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Re: Response to Proposed IAC Banishment Change
>From: firstname.lastname@example.org (Daniel Weil)
>Subject: Re: Response to Proposed IAC Banishment Change
>>Please forward this to the Master James of Rutland.
>>I have taken pen (keyboard) in hand to let it be known that I agree with
you in regards to your opinion that kings should not be given more power.
Nor in my opinion should I kings be given a free ride. Also, I agree that
review of banishment should not be taken away from the BOD.
>>However, I do not agree that the crown should not be won by right of arms.
There is nothing wrong with this mthod. It is a far cry better than prima
******, and if I am not mistaken democracy is out of period.
>>>Actually, my Lord, what I had in mind was not the changing of winning the
crown--that's tradition-- but rather limiting the operating power of the
kings in favor of a more powerful mundane bureaucracy (sp?) with a wider
base of representation. I am content that Crown tourneys are a beautiful
show and produce a good taste of Period. My underlying objection is that
the more power without checks in any one person's hands, the more likelihood
that misuse can happen. Power corrupts, etc.
>As for democracy as you have used it above, certainly modern democracy
isn't period. However, there were several period versions; Venice was a
semi-democracy with a VERY elaborate system of choosing the Doge involving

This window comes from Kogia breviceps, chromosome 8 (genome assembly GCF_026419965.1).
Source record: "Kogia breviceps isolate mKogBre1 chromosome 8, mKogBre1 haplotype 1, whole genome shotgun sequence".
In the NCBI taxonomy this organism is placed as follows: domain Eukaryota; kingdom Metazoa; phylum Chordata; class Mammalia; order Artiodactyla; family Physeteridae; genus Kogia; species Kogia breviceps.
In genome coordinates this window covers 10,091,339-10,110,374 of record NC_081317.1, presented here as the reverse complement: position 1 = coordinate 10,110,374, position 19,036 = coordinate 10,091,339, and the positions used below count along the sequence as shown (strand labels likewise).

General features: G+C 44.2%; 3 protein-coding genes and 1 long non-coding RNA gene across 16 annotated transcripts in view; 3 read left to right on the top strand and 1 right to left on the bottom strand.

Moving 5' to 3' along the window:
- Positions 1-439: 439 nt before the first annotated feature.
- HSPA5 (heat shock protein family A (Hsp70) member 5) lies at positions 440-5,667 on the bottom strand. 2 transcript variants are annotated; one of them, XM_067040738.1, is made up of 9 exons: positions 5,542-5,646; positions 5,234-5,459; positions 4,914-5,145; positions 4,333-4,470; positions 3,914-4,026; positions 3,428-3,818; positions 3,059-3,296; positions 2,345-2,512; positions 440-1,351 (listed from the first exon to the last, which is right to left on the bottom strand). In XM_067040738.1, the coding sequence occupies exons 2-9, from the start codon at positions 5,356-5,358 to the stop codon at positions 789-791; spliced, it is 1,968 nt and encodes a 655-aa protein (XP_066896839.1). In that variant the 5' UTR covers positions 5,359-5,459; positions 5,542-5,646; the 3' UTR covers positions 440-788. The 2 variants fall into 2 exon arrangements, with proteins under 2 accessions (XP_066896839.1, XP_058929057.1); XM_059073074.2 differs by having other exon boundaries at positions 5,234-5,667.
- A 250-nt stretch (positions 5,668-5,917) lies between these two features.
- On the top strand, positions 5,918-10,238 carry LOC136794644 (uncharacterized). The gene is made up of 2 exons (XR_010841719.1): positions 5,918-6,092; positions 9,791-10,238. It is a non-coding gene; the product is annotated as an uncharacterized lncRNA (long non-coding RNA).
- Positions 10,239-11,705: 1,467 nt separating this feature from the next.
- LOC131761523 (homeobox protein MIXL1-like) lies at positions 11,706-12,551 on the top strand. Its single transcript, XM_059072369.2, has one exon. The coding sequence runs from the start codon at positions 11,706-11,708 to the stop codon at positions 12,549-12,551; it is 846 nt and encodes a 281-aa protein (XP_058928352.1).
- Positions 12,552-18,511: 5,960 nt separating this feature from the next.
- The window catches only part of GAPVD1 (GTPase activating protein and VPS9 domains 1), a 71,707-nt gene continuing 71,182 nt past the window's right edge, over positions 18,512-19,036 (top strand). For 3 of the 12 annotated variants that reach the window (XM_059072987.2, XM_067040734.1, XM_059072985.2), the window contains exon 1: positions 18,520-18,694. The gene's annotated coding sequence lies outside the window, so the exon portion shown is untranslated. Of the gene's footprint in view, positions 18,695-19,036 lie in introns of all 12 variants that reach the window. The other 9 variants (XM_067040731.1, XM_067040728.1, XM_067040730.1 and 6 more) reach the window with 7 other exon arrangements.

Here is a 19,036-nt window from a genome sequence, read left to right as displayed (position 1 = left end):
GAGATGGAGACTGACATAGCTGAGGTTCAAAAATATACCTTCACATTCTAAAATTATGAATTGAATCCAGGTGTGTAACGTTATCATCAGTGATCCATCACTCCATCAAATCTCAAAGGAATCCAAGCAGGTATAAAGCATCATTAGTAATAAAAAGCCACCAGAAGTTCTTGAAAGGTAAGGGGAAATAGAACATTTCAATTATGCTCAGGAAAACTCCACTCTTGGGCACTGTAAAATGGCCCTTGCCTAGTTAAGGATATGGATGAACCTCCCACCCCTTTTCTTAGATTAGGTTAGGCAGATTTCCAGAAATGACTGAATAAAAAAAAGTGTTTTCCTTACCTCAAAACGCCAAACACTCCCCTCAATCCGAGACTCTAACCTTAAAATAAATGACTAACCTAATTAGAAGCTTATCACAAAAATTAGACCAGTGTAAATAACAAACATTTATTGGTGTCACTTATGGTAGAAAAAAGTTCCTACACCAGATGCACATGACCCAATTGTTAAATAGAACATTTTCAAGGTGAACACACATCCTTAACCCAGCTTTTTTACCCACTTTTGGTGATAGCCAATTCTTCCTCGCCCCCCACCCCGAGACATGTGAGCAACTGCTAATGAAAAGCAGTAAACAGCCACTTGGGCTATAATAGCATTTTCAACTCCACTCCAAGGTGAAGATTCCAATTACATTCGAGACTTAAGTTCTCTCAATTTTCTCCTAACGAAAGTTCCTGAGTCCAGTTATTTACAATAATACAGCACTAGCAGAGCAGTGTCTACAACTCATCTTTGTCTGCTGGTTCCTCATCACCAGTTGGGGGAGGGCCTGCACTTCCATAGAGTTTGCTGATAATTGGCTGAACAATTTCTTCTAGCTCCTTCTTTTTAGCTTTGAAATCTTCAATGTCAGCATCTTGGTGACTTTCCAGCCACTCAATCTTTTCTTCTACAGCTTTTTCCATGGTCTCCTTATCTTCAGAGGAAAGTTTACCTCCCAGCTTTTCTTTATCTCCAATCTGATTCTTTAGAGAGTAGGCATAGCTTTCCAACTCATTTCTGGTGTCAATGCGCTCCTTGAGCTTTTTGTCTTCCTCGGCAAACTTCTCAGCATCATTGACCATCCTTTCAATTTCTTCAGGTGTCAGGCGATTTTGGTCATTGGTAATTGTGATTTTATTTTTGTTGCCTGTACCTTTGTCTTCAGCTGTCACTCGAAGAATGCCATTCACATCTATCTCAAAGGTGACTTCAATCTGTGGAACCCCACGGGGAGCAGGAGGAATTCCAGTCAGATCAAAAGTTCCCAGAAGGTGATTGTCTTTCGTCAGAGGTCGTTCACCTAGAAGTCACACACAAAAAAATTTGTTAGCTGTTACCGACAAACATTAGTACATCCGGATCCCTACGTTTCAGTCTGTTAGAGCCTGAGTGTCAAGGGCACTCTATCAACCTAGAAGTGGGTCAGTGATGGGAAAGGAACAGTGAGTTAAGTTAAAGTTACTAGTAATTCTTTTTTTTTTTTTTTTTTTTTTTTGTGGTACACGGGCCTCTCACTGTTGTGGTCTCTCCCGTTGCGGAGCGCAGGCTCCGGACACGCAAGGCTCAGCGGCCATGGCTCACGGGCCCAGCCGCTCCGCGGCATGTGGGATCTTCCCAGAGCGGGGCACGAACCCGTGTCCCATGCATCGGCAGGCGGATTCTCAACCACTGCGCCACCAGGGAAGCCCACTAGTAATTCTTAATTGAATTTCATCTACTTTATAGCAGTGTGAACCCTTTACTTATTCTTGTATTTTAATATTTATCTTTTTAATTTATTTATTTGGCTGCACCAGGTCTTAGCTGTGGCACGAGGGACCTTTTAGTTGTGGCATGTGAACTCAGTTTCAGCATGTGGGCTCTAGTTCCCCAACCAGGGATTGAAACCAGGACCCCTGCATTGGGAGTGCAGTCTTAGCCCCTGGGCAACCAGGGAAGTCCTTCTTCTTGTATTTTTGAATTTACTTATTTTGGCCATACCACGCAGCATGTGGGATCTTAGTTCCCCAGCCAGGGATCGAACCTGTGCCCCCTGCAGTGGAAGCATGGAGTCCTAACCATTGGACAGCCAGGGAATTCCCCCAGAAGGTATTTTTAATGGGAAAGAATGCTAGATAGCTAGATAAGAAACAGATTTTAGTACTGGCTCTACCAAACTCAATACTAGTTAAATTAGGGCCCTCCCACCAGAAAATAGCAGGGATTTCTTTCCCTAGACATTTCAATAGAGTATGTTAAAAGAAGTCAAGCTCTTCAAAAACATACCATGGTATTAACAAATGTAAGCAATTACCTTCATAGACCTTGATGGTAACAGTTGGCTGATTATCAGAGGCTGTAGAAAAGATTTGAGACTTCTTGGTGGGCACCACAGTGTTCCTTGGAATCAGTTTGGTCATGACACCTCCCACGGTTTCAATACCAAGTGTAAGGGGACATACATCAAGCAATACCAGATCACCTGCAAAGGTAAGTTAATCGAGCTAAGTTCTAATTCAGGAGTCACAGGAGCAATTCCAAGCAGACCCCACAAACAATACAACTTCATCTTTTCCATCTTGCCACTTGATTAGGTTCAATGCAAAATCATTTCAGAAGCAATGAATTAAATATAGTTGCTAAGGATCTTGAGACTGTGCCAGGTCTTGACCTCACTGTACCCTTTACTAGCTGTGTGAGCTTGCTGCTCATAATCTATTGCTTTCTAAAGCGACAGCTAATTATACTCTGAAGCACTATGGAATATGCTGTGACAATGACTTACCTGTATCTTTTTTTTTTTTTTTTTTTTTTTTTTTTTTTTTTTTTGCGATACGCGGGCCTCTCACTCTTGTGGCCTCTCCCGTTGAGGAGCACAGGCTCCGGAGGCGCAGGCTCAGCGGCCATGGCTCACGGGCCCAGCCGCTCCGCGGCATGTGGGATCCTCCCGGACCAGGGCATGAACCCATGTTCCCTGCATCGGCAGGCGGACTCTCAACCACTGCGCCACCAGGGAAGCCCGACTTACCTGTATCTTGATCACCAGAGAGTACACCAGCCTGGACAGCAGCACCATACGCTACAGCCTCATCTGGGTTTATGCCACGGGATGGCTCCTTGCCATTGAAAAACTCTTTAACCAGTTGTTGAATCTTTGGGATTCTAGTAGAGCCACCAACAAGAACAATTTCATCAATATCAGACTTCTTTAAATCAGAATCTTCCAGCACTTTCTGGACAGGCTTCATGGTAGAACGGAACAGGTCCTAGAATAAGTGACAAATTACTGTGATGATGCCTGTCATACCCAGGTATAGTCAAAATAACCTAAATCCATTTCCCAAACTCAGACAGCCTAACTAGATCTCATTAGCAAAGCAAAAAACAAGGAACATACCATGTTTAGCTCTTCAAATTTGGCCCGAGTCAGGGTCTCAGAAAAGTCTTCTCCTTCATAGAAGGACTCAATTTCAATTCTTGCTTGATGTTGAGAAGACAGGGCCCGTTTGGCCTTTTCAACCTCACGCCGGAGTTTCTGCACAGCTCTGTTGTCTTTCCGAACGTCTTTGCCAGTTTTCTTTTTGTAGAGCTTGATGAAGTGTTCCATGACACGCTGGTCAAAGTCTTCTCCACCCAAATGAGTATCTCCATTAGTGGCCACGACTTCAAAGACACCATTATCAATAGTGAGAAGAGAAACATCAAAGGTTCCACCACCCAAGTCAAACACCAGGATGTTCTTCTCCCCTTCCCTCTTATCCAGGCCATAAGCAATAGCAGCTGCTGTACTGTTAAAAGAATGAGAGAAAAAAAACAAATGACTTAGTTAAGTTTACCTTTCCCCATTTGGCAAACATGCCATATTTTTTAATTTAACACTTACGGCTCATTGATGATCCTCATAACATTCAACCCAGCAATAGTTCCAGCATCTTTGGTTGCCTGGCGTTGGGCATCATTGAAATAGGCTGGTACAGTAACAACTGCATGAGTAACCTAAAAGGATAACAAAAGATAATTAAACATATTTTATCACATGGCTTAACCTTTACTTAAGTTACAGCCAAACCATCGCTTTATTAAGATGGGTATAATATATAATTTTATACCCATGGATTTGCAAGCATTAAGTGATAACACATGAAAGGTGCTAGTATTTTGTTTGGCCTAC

both representation and blind chance; Florence was for a time a republic, I
believe; the Holy Roman Emperor was chosen by the Electors; the Northmen
had their Allthings to be heard at, and the Kings of Western Europe had
their Parliaments. I THINK that the British House of Commons was added in
the reign of Richard II... It was a far cry from our "one person, one vote",
but there were checks on the power of the monarch. (I wish I could remember
when the Swiss went republic; I have it in the back of my mind it was within
Period, but would hate to state it as fact.) Some Parliaments were
powerful, some were not. The Sun King model of absolute monarchy tends to
be very late in Period- earlier Kings had to tread a careful path between
>But again, we are in the US of A in 1996. Corporate bylaws and operation,
like seams in your garb that won't show on the outside, might as well be
done in a modern manner.
>Thanks for the response. I was afraid I was a voice crying all alone in
the wilderness. James
Daniel D. Weil